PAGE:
Our price target for the Yen is infinity, meaning it is going to be worthless. - Axel Merk
One of the best performing stock markets this year in U.S. dollar terms has been Japan (NYSEARCA:DXJ). The dramatic rise hasn't been driven by fundamentals but rather by unprecedented levels of policy intervention, which investors hope will eventually lead to improved fundamentals. As a brief history, the Japanese economy has been mired in deflation for the past two decades after massive real estate and stock market bubbles burst in the late 1980s and early 1990s. The Bank of Japan cut interest rates and was the first central bank to embark in quantitative easing ("QE") in an attempt to reignite the economy - but to no avail. The post-bubble decades have been marked by a prolonged period of deleveraging leading to every central bank's worst nightmare…deflation.
The problem with deflation, from an economics perspective, is that it disincentives spending and commerce since the value of the currency appreciates with time. In other words, consumers are incentivized to delay purchases because goods and services will become cheaper in inflation adjusted terms the longer they wait. Compounding the problem has been Japan's culture and demographics. Japan has one of the strictest immigration policies in the world due in part to a fairly xenophobic society. Lack of immigration means the expansion of the work force and economic growth falls squarely on citizens of Japan, but Japanese citizens are having fewer children today than in generations past. This has led to a society that is heavily skewed toward the older generation. In fact, more adult diapers are sold in Japan today than baby diapers. An aging population and dwindling work force has been a drain on economic growth, which has only aided the deflationary spiral.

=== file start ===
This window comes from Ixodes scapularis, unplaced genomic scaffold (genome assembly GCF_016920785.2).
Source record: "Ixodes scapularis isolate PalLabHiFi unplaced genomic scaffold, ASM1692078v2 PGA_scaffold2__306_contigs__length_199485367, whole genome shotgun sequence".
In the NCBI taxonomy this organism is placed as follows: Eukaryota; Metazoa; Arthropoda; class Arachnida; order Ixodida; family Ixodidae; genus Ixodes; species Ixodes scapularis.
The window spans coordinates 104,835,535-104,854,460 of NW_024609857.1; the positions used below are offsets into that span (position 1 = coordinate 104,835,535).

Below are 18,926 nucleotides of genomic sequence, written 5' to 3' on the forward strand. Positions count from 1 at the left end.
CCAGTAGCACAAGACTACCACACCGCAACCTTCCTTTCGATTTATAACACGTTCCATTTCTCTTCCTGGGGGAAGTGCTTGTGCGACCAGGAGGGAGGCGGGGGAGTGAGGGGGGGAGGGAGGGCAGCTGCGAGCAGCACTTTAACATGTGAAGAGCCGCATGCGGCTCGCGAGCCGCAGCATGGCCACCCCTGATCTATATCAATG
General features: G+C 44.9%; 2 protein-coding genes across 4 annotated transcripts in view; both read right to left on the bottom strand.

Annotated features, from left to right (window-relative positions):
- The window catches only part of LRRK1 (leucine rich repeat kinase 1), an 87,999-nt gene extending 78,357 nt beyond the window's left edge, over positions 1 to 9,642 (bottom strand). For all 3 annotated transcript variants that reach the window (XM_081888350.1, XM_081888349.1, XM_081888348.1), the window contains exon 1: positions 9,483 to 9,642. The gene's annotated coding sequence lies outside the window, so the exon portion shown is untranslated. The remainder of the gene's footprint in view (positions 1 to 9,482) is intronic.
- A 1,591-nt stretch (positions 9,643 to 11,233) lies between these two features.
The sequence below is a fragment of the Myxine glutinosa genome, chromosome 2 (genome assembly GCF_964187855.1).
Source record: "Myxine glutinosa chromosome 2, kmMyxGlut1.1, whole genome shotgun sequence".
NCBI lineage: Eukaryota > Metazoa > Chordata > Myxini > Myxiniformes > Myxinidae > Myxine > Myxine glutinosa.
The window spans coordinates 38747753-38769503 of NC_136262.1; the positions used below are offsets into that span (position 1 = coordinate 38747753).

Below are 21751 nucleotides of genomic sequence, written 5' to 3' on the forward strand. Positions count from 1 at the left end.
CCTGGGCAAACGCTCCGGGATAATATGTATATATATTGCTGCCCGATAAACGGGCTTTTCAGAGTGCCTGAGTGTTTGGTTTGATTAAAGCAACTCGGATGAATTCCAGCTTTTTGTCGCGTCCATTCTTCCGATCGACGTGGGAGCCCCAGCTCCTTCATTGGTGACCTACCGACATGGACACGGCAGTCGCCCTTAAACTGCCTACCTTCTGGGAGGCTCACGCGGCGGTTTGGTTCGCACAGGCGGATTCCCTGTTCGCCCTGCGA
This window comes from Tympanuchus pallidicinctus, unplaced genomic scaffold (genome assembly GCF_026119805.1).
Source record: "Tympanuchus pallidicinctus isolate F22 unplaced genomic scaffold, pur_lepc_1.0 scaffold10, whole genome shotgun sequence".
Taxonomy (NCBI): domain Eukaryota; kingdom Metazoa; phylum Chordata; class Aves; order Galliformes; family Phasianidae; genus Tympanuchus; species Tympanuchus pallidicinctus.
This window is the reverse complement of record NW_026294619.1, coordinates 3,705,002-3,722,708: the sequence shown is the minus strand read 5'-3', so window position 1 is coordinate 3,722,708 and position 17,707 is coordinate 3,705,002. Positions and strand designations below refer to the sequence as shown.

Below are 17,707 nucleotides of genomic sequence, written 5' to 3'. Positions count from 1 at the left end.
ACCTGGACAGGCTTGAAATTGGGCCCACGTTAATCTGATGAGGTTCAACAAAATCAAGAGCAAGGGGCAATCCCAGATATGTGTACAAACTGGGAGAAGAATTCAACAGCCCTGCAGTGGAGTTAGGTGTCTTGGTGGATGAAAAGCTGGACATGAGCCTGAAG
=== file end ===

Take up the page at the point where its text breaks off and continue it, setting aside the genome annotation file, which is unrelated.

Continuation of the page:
As the economy slowed down due to the lack of job growth and consumer spending, the Japanese government stepped up spending to "fill the gap" and jump start the economy. Two decades of this loose fiscal policy without the needed growth from the Japanese economy reaching "escape velocity" has created a mountain of public debt larger than any other developed nation.
The debt burden combined with a deflationary economy and unfavorable demographic trends is why John Mauldin has called Japan "a bug in search of a windshield." His theory is that it isn't a matter of if Japan will ever default on the debt but more a question of when and how.